By Jill Penley
Winter weather, increases in commuter speed and the ongoing transportation of students to and from school via the school bus can be dangerous, and sometimes deadly, combination. Following the 2016 deadly school bus crash in Chattanooga, questions continue to be raised on both the state and federal levels about whether safety policies and regulations are effective enough or if they need an overhaul.
Even closer to home, in late November, a car while boarding a school bus in Washington County, TN, when a driver allegedly failed to yield to a stopped school bus hit a 10-year-old boy. Authorities said the bus was stopped with its lights flashing and arm extended. The boy was crossing the road when a passing car traveling in the opposite direction struck him. Crystal Buchanan, 41, was charged with felony reckless endangerment and failure to yield to a stopped school bus following the crash.
“In light of all the tragic school bus accidents that have happened across our nation some of which have resulted in serious injury and death,” said Johnson County Schools Transportation Supervisor, Barry Bishop. “It is sobering to realize most could have been prevented if drivers would obey the laws and stop when the stop arm and red lights on our school buses are activated.”
Tonya Townsend, who drives a school bus for Johnson County Schools, indicates she witnesses drivers who blatantly disregard traffic laws quite often. “My stop arm has been run several times and, it is so dangerous,” said Townsend. “People are
not paying attention, and it is putting our children at risk.”
Distracted driving remains another safety issue. State law made it illegal to talk on cellphone while driving through an active school zone last January; however, Greg Tramel, public information officer for the Tennessee Highway Patrol, describes an “active school zone” as “any marked school zone in this state, when a warning flasher or flashers are in operation.” The active times for school zones vary but can range between the times of 7:15-8: 15 am and 3:15-4: 15 pm. The law pertains to all motor vehicles including drivers of passenger vehicles and commercial drivers. Texting while driving became illegal in Tennessee in 2009.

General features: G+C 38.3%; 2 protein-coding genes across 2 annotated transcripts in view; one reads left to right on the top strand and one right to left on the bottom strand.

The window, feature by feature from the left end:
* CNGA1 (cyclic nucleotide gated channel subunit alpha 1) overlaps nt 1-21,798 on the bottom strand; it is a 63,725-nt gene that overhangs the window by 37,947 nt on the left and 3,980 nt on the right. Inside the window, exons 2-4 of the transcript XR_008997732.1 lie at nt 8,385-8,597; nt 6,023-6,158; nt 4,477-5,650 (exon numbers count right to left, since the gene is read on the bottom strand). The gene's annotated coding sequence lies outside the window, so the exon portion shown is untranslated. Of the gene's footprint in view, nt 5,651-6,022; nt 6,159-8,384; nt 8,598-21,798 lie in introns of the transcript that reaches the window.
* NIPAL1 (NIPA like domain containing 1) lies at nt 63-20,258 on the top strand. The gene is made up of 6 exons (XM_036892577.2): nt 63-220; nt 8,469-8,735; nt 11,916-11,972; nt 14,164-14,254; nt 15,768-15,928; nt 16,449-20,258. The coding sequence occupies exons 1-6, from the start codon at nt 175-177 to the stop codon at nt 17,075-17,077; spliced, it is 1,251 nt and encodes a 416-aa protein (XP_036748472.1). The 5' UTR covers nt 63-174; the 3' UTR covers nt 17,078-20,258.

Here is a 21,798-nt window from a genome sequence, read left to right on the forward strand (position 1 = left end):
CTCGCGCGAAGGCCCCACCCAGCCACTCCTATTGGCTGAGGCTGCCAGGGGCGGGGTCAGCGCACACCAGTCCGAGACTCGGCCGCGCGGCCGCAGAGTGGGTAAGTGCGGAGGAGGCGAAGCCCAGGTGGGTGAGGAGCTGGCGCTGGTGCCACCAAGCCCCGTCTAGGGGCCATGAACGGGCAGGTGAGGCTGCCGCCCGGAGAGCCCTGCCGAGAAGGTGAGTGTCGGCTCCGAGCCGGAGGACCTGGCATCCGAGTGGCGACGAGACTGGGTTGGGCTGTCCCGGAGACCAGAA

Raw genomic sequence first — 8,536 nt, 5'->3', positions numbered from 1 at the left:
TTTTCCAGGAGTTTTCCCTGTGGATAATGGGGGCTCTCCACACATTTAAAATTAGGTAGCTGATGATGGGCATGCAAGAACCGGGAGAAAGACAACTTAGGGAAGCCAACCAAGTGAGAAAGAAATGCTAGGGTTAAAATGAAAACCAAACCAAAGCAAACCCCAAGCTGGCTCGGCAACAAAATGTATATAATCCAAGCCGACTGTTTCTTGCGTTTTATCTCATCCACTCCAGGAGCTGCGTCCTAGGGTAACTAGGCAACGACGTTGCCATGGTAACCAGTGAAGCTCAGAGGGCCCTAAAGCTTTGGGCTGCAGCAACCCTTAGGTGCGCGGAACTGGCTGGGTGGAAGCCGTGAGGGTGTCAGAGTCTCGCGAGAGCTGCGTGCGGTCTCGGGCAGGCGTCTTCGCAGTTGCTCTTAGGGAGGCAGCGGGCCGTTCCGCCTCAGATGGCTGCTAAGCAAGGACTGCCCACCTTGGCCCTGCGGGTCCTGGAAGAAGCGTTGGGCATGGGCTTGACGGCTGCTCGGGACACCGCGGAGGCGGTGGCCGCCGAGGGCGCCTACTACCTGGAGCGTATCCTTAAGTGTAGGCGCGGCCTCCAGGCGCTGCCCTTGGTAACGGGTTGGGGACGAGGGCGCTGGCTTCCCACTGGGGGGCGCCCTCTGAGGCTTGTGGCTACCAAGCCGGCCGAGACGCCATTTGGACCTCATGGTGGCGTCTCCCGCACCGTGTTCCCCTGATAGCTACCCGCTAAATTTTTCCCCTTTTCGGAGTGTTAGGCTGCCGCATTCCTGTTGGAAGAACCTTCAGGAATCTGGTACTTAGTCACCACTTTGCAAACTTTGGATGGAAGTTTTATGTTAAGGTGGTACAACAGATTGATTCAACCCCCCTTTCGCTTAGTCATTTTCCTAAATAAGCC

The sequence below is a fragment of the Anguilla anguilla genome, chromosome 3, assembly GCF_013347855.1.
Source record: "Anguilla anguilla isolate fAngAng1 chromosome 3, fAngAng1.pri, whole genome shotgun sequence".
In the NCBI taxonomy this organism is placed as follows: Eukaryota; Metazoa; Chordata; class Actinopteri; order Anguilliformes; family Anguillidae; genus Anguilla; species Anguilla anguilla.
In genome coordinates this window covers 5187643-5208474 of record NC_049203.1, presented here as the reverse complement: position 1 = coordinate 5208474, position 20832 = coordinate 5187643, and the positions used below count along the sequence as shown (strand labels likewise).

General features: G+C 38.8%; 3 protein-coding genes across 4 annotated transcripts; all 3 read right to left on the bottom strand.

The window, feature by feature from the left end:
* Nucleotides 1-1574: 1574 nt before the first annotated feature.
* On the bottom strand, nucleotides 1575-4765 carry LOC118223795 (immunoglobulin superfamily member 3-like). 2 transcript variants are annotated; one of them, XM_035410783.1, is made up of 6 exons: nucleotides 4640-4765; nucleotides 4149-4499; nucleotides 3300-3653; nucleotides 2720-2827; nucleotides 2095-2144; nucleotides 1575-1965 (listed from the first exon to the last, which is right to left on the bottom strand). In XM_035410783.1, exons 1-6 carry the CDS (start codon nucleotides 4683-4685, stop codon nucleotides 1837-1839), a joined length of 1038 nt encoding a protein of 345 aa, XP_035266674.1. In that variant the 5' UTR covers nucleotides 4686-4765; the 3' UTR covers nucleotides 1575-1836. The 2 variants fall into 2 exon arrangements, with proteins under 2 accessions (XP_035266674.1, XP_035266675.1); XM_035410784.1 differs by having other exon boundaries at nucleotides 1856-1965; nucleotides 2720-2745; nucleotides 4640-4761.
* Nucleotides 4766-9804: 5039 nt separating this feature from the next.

The Tennessee Department of Education (TDE) student transportation appropriately put bus safety the department’s number one priority. According to TDE data, Tennessee schools transport approximately 700,000 students a day on about 8,700 bus routes in districts and
charters across the diverse terrain of city, urban, and rural routes.
By exercising extra care and caution, drivers and pedestrians can co-exist safely in school zones. Each school in Johnson County has site-specific drop-off and pick-up procedures.
All motorists must stop when red lights on the bus are flashing, and the stop arm is extended. They should remain at a complete stop until the red flashing lights are turned off, the stop arm is withdrawn, and the bus begins moving before resuming.
Some confusion exists as to multi-lane roads such as along Tennessee Highway 421, which has four lanes of traffic-two in each direction with a shared median. State law requires drivers from all directions to stop when a school bus is stopped at an intersection to load and unload students. When driving on a highway with separate roadways for traffic in opposite directions, drivers must stop unless there is a grass median or physical barrier.
In an effort to further enforce school transportation safety, the Johnson County Board of Education continues to utilize Buster, the School Bus, an educational robot on loan from Tennessee Risk Management, the school system’s insurance provider. Introduced during the recent Mountain City Christmas Parade, Buster will be visiting the county’s elementary schools during January to discuss bus safety with the students. Buster has yellow caution lights; red stoplights with a stop arm and even speak to help students learn how to stay safe when loading and unloading on our school buses.